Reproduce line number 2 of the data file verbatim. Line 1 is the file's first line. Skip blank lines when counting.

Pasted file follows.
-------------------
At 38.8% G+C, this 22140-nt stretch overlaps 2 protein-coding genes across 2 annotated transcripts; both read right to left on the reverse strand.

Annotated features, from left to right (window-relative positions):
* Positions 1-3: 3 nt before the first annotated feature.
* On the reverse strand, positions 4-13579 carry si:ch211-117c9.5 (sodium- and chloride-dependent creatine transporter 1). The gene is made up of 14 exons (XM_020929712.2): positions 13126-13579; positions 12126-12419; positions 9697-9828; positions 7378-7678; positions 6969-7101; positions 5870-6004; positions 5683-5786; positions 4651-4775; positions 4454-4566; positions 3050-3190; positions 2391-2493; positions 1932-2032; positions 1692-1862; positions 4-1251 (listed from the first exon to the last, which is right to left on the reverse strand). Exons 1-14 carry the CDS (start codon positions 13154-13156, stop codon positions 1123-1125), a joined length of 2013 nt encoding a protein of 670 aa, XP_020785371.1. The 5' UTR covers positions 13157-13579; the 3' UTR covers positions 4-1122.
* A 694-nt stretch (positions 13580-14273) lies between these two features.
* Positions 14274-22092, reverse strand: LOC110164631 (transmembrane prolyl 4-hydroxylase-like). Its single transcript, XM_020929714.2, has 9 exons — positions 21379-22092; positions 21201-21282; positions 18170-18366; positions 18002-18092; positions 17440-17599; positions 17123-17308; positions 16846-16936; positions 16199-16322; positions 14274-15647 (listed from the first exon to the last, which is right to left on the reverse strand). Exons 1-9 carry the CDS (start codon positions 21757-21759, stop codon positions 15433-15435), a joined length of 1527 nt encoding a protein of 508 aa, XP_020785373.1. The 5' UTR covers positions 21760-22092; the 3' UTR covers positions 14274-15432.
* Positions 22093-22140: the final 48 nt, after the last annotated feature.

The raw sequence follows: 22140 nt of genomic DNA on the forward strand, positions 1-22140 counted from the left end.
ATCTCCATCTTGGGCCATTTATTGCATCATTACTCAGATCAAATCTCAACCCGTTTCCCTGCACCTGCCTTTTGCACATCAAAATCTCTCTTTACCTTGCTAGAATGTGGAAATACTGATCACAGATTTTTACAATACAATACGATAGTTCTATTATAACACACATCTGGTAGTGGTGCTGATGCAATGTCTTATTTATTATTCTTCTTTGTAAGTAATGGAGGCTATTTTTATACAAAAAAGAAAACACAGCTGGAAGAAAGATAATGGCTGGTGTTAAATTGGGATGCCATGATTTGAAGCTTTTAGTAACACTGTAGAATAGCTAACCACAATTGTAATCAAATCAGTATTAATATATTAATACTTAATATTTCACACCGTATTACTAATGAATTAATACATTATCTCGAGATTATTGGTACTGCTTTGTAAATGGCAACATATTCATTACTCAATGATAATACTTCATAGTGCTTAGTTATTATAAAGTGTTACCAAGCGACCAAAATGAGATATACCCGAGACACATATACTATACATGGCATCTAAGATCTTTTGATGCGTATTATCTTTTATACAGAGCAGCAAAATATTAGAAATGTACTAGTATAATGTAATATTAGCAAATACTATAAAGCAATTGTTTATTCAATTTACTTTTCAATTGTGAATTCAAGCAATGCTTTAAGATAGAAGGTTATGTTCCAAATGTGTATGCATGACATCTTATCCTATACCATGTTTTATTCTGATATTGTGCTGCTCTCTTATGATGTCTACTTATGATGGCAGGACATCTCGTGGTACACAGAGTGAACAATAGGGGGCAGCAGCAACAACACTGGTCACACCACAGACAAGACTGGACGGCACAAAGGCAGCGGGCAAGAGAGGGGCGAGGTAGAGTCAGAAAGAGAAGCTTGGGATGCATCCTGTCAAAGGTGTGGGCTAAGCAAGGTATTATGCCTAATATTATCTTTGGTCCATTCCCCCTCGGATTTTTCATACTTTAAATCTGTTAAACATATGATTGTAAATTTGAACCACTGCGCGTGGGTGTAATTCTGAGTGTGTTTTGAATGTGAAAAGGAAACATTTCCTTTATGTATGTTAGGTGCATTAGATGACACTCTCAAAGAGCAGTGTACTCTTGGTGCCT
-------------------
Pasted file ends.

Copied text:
Annotated features, from left to right (window-relative positions):